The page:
British Columbia

Charges filed against daycare operator in death of Baby Mac

The operator of the daycare where the child known as Baby Mac died in 2017 has been charged with failing to provide the necessaries of life.

Woman charged with failing to provide the necessaries of life in 16-month-old's death in 2017

Macallan Wayne Saini — also known as Baby Mac — died at an unlicensed East Vancouver daycare in 2017. The operator of the daycare has been charged with failing to provide the necessities of life. (Shelly Sheppard)

The operator of the daycare where the child known as Baby Mac died in 2017 has been charged in connection with the infant's death.

According to Vancouver police, Susy Yasmine Saad appeared in court Wednesday to face two counts of failing to provide the necessaries of life and one count of fraud over $5,000.

Macallan Wayne Saini was 16 months old when he died at Saad's unlicensed and unregistered daycare in East Vancouver on Jan. 18, 2017.

Saad has been released on conditions and will make her next appearance in September.

"The details of this file are just gut wrenching," Vancouver Police Department Const. Tania Visintin said in a statement.

"As nothing can take away the pain of losing a child, we hope the family can find some closure knowing that charges have been laid."

'Shocking and horrifying'

The charges follow a lengthy police investigation and a lawsuit filed by Macallan's mother, Shelley Sheppard, against Saad and Vancouver Coastal Health (VCH).

According to the lawsuit, the toddler, known as Baby Mac, was believed to have died after he was left unattended at Saad's Olive Branch Daycare and choked on an electrical cord.

Sixteen-month-old Macallan Wayne Saini, seen here with his parents Shelley Sheppard and Chris Saini, died on Jan. 18, 2017, at a daycare in East Vancouver. (John Sheppard)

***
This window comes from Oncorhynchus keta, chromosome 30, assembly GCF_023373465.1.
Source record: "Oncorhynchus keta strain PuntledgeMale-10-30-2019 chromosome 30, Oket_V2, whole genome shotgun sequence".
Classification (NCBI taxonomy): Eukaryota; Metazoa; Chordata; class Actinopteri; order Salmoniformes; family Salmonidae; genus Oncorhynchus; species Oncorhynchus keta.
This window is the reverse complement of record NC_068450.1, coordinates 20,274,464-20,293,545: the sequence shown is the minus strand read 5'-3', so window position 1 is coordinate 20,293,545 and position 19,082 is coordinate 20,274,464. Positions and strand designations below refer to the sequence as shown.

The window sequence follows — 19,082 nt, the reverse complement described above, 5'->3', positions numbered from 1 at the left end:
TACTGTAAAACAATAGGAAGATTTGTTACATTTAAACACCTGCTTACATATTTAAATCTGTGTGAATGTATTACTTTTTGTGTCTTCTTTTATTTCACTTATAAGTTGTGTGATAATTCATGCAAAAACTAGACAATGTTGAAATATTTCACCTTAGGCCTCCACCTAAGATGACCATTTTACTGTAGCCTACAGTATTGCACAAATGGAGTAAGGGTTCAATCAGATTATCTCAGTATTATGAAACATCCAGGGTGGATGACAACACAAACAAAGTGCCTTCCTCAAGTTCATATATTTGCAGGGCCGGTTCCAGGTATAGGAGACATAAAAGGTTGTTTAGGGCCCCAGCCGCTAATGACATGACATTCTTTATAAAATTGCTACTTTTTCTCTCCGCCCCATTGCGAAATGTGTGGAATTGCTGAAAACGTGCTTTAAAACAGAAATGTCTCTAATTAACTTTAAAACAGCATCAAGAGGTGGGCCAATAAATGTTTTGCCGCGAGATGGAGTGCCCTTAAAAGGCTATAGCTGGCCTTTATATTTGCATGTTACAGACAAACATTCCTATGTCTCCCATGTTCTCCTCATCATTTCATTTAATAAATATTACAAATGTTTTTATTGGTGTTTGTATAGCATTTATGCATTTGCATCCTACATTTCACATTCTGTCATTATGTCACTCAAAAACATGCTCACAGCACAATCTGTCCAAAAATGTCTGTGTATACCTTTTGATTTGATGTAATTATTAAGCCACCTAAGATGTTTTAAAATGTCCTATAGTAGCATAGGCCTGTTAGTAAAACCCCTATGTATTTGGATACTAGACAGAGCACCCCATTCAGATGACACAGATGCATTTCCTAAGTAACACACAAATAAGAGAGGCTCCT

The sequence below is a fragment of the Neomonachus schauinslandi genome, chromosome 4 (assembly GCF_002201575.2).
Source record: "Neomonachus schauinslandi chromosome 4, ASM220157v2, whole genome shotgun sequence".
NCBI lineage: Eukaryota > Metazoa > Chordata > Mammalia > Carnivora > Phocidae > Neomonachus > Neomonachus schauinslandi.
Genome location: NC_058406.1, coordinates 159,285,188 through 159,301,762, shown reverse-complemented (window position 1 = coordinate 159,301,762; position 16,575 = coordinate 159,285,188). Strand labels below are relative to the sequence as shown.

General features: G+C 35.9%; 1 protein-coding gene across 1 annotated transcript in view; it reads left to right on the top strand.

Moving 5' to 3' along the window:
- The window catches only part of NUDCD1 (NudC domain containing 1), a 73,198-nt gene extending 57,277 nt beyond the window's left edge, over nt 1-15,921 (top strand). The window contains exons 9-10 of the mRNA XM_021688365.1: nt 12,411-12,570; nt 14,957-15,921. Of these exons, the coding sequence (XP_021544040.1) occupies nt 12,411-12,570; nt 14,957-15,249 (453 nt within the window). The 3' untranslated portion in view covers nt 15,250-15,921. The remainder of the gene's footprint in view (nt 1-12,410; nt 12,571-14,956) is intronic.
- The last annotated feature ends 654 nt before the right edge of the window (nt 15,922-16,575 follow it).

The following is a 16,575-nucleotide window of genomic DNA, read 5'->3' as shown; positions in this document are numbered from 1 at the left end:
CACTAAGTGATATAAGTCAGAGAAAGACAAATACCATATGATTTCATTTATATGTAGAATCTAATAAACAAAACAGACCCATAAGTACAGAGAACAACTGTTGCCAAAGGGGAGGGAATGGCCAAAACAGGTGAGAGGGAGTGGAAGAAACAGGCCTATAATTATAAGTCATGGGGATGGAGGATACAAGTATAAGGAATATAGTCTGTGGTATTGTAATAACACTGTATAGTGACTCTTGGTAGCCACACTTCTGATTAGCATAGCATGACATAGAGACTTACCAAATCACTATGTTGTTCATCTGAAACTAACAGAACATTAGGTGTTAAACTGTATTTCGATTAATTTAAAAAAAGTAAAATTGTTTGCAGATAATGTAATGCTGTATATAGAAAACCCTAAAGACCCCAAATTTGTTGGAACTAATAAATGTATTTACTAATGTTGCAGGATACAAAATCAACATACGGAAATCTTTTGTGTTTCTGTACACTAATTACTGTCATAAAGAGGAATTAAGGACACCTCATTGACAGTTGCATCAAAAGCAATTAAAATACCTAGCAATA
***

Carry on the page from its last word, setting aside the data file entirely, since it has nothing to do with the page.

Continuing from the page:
Sheppard described showing up at the daycare to find a fire truck in front of the house, which she claimed was "overcrowded" with children. She said she witnessed her son lying on the floor with a "grey pallor."

"It was evident that he was deceased," the civil claim says. "Seeing his lifeless body was shocking and horrifying."

The lawsuit claims VCH investigated the daycare multiple times between 2010 and 2016, declaring it as a "moderate risk to health and safety" in January 2016.

Operator denied claims

In a response to the lawsuit filed last summer, Saad denied all the allegations.

"The death was a tragedy but not the result of any negligence," the response claims.

"[Saad] was not negligent and the death was not the result of any negligence by [Saad]."

Under B.C.'s Community Care and Assisted Living Act, unlicensed child-care operators are only allowed to care for two children at a time and can be fined up to $10,000 a day for violations.

The daycare closed after Baby Mac's death.

About the Author

Jason Proctor


Jason Proctor is a reporter in British Columbia for CBC News and has covered the B.C. courts and mental health issues in the justice system extensively.